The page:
In effect, each of these parties were able to effect issuance by validating information improperly. At least 30,000 certificates were issued by these parties, with no independent way to assess the compliance of these parties to the expected standards. Further, these certificates cannot be technically identified or distinguished from certificates where Symantec performed the validation role. As a consequence, the insufficient demonstration of compliance, along with the inability to distinguish such certificates, combined with the incomplete identification of the scope of the issues, create a degree of uncertainty related to the entire corpus of certificates, for which the only meaningful way to restore that confidence is to propose a gradual distrusting of the existing certificates, so that all new certificates are fully validated according to the appropriate standards.

“Further, these certificates cannot be technically identified or distinguished from certificates where Symantec performed the validation role.” is particularly troubling.

Not only did they have 4 distinct, and troubled in their own ways, affiliates running around and screwing things up, their systems were set up such that certs ‘validated’ by the affiliates are not visibly different from Symantec-validated ones; meaning that several different, and distinctly uneven, levels of practice are invisibly conflated under a single brand.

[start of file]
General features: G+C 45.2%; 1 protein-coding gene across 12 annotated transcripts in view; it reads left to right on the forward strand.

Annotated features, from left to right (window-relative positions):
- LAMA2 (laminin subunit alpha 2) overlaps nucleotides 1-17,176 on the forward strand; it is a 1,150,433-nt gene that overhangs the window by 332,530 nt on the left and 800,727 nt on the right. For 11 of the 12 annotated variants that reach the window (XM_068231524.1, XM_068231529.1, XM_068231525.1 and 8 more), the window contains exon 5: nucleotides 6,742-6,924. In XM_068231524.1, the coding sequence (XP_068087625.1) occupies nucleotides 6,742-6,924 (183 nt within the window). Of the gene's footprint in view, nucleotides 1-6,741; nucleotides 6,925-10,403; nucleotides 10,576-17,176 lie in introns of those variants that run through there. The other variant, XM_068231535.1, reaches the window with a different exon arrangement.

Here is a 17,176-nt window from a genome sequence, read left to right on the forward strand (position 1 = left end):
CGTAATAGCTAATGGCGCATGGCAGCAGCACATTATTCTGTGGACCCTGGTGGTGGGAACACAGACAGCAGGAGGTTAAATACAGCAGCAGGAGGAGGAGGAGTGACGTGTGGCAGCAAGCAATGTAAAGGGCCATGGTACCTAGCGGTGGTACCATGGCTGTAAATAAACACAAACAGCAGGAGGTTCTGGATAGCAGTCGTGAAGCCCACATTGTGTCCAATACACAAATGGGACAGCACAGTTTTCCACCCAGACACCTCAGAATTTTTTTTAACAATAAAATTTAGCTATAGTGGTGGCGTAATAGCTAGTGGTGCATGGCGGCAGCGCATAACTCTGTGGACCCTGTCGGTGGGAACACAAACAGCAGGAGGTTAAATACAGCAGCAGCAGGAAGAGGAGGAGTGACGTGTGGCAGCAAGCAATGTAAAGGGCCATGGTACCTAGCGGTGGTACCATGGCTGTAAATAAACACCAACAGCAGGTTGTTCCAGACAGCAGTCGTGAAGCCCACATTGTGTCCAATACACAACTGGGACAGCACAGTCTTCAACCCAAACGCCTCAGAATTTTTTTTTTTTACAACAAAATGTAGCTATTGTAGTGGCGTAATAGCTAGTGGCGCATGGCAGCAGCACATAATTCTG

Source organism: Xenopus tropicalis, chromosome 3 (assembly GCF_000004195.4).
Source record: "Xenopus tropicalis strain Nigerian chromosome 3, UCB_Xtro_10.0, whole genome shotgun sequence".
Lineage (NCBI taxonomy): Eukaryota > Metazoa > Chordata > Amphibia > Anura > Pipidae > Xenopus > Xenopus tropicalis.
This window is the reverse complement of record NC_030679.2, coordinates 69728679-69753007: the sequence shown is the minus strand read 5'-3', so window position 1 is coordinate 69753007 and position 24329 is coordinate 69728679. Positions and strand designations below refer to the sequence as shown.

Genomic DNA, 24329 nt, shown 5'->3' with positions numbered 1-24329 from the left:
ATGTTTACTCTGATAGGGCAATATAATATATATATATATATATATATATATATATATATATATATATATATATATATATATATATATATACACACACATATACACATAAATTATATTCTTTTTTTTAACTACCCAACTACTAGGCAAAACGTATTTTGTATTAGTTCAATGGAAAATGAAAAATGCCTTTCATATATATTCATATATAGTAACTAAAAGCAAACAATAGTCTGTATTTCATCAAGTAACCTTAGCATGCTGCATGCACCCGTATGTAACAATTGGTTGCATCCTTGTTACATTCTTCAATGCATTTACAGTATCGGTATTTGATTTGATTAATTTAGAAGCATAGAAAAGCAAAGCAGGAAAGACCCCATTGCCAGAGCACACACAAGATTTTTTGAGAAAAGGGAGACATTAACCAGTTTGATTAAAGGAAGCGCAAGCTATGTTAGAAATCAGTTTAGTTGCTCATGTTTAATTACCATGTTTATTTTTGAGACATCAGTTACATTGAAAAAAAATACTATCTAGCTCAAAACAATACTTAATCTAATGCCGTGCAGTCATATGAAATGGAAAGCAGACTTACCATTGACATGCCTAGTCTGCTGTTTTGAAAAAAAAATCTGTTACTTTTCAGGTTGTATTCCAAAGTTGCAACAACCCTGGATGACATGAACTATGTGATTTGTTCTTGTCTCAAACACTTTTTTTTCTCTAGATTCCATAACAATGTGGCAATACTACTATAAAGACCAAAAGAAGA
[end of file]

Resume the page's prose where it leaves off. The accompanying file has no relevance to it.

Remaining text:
They also had the ‘rogue engineers’ episode back in 2015, which they ‘fixed’ by firing some people; and then learned was bigger and nastier than originally revealed when Google turned the screws and made them look harder; but this latest episode is apparently a new chapter in the saga.

Symantec is lucky that just purging them with fire and sword would basically break the internet; because they sure aren’t doing much to deserve their existence at this point(particularly as a CA, though most of their other products are incidentally shit as well).


#8

You don’t say…


#9

Plus, the mere existence of faulty certs indicates a fallible process; and unless you can identify why the process failed in those cases(and verify that it did not in the others), revoking the known-bad certs is a more or less purely symptomatic treatment. Certainly better than doing nothing, since it keeps those certs from being misused(as easily, revocation is a problematic process); but if you don’t know why faulty certs made it into the wild, you have no good reason to believe that it won’t happen again.

Even worse, the faulty certs weren’t detected by Symantec, they were picked up by 3rd party researchers, with the help of the certificate transparency system more or less forced on the CAs because they weren’t being competent enough themselves; so even if occasional manufacturing defects were a fact of life(which shouldn’t be true for the math side; but might be for the paperwork/EV side) it is clear that in-hous QA isn’t happening. Not impressive.


#10

It made me think of Vernor Vinge’s Rainbows End, when a high-level certificate is revoked with massive cascading collateral damage in an Internet of Everything world.